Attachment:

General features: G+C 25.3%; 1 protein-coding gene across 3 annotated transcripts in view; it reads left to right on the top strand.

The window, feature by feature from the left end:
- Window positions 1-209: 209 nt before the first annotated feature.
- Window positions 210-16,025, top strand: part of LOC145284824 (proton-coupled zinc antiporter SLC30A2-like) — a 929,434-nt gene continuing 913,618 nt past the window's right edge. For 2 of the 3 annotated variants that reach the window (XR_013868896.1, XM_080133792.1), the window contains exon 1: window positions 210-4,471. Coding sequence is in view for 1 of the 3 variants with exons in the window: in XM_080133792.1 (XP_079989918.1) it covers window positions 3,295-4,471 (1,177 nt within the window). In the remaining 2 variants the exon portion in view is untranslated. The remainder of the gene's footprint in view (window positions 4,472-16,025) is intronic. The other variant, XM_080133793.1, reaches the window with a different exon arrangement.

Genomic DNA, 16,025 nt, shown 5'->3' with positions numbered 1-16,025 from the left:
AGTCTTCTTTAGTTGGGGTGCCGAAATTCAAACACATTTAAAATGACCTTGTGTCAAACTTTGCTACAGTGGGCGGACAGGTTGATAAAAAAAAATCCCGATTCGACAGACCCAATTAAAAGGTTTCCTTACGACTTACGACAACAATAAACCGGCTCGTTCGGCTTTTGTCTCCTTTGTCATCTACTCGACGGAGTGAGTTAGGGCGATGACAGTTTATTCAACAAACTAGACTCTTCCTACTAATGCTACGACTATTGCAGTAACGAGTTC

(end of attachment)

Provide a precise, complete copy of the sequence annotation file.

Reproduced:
General features: G+C 25.3%; 1 protein-coding gene across 3 annotated transcripts in view; it reads left to right on the top strand.

The window, feature by feature from the left end:
- Window positions 1-209: 209 nt before the first annotated feature.
- Window positions 210-16,025, top strand: part of LOC145284824 (proton-coupled zinc antiporter SLC30A2-like) — a 929,434-nt gene continuing 913,618 nt past the window's right edge. For 2 of the 3 annotated variants that reach the window (XR_013868896.1, XM_080133792.1), the window contains exon 1: window positions 210-4,471. Coding sequence is in view for 1 of the 3 variants with exons in the window: in XM_080133792.1 (XP_079989918.1) it covers window positions 3,295-4,471 (1,177 nt within the window). In the remaining 2 variants the exon portion in view is untranslated. The remainder of the gene's footprint in view (window positions 4,472-16,025) is intronic. The other variant, XM_080133793.1, reaches the window with a different exon arrangement.

Genomic DNA, 16,025 nt, shown 5'->3' with positions numbered 1-16,025 from the left:
AGTCTTCTTTAGTTGGGGTGCCGAAATTCAAACACATTTAAAATGACCTTGTGTCAAACTTTGCTACAGTGGGCGGACAGGTTGATAAAAAAAAATCCCGATTCGACAGACCCAATTAAAAGGTTTCCTTACGACTTACGACAACAATAAACCGGCTCGTTCGGCTTTTGTCTCCTTTGTCATCTACTCGACGGAGTGAGTTAGGGCGATGACAGTTTATTCAACAAACTAGACTCTTCCTACTAATGCTACGACTATTGCAGTAACGAGTTC